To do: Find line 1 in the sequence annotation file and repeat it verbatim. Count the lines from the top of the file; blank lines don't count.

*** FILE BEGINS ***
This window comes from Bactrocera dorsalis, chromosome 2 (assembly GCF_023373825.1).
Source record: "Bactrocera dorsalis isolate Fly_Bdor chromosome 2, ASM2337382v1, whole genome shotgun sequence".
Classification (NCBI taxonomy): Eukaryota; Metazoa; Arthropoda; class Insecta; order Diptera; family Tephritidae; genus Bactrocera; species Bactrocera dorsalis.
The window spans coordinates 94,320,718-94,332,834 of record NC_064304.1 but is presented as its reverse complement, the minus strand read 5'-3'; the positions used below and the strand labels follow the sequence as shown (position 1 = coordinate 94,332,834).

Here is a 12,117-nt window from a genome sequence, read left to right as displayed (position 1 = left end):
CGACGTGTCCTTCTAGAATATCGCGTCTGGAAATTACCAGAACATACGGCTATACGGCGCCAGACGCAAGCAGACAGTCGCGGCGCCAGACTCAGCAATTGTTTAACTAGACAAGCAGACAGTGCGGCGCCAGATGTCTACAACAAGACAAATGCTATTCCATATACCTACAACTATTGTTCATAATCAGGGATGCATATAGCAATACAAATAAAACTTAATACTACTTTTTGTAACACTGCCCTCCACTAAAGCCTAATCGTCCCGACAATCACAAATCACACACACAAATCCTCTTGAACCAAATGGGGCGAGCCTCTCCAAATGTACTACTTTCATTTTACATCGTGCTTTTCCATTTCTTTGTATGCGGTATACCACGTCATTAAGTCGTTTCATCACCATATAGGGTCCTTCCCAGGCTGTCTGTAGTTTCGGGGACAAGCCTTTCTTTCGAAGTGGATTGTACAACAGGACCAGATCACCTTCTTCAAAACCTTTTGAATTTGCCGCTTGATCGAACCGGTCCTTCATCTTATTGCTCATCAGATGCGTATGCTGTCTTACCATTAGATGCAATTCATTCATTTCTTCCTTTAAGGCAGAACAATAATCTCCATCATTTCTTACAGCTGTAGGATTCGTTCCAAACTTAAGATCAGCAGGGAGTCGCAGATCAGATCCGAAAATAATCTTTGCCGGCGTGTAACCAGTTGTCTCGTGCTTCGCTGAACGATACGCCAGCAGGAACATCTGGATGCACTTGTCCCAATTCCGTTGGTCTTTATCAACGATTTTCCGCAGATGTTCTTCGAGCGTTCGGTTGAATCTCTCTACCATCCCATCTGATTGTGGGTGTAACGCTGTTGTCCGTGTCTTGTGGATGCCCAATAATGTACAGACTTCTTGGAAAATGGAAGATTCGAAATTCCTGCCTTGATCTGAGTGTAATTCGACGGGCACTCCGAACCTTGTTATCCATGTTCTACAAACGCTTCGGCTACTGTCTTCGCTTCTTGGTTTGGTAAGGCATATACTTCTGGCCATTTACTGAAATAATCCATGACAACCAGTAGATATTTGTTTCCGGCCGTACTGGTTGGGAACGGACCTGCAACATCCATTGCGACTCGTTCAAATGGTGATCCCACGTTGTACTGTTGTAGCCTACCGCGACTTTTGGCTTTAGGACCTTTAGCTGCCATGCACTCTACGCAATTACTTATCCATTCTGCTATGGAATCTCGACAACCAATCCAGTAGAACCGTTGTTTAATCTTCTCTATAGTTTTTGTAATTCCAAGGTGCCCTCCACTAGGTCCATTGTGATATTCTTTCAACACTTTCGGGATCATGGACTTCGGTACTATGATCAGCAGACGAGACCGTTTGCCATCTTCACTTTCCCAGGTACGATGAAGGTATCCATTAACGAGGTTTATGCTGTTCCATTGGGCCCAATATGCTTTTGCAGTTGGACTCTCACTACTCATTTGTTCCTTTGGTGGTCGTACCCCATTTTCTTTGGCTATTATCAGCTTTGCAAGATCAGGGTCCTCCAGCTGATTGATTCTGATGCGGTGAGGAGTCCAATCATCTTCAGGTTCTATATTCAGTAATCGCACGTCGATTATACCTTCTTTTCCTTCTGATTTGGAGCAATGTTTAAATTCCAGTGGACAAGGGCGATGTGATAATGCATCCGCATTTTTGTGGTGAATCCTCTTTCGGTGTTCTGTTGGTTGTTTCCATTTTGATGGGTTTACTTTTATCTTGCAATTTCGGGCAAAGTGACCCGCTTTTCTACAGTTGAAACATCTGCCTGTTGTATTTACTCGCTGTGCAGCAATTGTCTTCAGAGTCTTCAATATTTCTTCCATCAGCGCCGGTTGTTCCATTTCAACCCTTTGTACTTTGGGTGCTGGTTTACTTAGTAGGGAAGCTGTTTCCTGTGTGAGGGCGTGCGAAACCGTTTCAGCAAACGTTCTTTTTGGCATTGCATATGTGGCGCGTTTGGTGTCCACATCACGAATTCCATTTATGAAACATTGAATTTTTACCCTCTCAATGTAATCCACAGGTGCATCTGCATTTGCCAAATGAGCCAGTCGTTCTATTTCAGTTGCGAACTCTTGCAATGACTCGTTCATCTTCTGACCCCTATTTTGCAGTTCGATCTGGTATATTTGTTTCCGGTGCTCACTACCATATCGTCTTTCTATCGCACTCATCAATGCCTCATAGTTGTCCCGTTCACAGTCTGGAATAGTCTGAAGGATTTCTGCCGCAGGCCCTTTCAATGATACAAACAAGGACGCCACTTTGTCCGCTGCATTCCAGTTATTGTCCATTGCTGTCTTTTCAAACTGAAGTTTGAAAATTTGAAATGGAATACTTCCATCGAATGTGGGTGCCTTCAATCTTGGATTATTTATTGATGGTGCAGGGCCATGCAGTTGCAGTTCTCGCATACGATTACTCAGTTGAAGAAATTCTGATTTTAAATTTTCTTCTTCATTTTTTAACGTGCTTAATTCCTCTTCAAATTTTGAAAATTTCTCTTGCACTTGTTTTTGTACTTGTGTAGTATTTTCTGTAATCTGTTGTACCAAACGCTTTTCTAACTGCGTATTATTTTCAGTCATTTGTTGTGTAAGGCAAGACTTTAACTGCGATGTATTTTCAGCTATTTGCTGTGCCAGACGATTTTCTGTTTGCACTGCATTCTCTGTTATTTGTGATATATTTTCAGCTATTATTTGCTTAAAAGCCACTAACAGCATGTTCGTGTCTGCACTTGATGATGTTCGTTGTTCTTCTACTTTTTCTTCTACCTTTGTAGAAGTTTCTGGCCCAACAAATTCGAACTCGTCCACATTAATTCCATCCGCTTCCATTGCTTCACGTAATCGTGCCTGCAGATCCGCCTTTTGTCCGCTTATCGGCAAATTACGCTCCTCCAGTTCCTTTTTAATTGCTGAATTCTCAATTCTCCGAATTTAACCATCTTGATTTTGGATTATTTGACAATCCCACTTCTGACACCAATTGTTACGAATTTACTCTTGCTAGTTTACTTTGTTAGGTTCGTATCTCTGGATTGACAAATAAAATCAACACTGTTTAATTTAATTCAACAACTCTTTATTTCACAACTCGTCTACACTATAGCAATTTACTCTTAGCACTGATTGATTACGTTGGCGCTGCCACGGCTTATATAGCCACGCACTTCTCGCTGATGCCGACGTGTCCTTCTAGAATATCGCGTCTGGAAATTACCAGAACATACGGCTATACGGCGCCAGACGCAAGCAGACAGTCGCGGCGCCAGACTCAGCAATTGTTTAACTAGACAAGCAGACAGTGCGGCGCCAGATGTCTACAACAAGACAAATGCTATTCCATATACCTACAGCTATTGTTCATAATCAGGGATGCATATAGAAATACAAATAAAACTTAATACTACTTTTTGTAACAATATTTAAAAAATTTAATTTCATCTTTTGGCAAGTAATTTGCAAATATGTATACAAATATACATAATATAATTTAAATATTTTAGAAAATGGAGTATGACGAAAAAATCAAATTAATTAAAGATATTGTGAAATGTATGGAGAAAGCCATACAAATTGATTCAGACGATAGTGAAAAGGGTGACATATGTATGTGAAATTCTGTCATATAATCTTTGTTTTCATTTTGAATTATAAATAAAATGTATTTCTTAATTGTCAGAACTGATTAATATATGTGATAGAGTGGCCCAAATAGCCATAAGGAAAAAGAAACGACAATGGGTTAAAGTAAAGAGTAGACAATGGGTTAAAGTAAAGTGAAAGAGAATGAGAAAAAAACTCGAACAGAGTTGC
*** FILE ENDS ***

This window comes from Bactrocera dorsalis, chromosome 2 (assembly GCF_023373825.1).